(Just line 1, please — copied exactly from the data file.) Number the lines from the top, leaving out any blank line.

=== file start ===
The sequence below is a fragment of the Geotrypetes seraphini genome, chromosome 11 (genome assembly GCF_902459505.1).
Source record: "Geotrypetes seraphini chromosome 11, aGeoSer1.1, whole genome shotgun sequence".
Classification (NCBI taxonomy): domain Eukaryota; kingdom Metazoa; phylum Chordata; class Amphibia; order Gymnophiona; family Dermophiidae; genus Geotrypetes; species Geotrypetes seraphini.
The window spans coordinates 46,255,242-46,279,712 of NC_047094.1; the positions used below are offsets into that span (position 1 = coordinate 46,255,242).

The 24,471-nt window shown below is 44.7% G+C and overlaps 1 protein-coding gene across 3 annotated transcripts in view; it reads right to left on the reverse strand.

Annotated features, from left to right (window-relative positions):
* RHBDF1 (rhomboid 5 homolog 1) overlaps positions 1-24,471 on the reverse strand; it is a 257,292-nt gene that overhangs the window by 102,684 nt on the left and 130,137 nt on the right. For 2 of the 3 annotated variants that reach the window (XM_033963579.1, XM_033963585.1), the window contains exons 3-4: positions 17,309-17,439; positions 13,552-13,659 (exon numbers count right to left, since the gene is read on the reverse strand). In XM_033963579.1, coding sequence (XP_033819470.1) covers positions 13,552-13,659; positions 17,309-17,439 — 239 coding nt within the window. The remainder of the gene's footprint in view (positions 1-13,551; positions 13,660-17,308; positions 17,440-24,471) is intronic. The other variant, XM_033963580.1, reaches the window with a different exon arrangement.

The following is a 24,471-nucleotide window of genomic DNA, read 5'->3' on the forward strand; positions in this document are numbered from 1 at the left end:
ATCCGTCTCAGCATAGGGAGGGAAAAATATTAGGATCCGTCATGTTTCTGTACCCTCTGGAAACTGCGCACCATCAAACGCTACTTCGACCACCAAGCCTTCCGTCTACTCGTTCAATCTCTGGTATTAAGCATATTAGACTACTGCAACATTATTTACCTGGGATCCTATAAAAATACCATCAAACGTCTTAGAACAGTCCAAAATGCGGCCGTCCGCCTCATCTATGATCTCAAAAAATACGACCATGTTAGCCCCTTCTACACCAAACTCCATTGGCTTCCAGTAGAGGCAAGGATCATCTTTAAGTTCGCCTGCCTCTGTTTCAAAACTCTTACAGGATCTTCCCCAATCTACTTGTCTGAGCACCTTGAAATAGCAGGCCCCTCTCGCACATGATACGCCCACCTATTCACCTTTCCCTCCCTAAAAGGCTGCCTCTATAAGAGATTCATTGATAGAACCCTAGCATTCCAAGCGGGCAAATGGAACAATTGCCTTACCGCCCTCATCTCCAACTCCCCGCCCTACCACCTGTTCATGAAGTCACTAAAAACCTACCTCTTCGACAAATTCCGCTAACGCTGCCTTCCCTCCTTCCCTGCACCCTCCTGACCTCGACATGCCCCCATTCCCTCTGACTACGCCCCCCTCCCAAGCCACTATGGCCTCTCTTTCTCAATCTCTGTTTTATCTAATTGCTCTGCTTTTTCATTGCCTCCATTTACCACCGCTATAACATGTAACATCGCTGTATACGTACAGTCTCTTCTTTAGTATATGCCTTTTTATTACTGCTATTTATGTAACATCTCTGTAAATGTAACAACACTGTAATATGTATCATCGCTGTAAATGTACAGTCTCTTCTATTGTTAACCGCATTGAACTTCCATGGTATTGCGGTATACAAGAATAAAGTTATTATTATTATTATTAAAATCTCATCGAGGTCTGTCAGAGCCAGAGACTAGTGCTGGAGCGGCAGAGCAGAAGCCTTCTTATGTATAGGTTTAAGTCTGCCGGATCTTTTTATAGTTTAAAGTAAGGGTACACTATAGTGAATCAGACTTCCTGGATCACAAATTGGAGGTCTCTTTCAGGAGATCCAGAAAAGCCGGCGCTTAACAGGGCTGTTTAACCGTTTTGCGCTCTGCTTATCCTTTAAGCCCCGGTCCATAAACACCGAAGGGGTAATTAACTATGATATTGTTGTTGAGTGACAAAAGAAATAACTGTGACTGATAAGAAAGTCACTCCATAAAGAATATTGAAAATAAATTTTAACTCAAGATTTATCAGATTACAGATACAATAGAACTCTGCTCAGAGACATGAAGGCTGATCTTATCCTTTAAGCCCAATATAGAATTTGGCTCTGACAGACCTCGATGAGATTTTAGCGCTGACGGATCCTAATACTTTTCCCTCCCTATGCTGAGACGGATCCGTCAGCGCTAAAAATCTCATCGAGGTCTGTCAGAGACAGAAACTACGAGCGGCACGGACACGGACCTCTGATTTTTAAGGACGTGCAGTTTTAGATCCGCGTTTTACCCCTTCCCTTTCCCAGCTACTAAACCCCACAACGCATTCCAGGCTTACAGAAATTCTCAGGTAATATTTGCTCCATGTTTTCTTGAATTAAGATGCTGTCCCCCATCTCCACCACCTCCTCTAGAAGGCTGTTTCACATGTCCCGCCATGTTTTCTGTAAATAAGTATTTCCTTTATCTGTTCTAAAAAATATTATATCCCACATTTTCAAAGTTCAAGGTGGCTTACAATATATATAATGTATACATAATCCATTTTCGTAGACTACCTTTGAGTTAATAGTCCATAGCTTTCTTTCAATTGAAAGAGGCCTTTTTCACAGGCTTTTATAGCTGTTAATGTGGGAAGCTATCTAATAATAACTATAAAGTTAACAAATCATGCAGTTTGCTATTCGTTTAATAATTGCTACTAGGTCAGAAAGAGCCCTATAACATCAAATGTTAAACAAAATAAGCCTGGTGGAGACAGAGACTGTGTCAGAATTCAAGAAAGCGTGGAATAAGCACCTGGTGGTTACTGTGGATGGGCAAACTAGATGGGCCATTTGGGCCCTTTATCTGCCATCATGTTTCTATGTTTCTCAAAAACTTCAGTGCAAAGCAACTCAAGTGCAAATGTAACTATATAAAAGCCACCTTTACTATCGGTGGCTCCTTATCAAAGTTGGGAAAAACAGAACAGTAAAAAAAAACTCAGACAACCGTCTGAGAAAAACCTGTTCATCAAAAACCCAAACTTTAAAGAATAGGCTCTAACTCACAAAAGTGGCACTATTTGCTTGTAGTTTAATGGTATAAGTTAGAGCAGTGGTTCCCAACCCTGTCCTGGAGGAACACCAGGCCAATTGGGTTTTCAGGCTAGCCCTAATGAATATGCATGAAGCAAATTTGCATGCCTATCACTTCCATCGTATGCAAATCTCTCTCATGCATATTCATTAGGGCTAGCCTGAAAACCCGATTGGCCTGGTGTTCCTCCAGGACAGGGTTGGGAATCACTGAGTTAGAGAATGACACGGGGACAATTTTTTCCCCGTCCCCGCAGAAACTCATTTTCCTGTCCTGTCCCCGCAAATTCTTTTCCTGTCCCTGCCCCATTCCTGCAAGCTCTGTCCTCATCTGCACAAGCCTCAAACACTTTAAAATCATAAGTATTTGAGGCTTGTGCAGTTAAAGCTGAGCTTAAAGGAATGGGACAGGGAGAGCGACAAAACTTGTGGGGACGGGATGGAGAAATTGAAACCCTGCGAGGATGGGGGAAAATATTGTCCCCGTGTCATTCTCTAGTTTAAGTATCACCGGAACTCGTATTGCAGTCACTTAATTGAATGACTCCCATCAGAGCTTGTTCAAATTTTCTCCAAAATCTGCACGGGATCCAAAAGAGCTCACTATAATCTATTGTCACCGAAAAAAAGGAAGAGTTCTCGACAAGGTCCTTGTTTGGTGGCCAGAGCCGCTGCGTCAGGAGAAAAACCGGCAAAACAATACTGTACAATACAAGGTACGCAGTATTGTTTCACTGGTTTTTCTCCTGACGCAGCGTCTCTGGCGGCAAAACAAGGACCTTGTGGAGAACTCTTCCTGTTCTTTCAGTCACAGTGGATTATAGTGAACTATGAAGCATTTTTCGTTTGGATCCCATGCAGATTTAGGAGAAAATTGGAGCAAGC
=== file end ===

The sequence below is a fragment of the Geotrypetes seraphini genome, chromosome 11 (genome assembly GCF_902459505.1).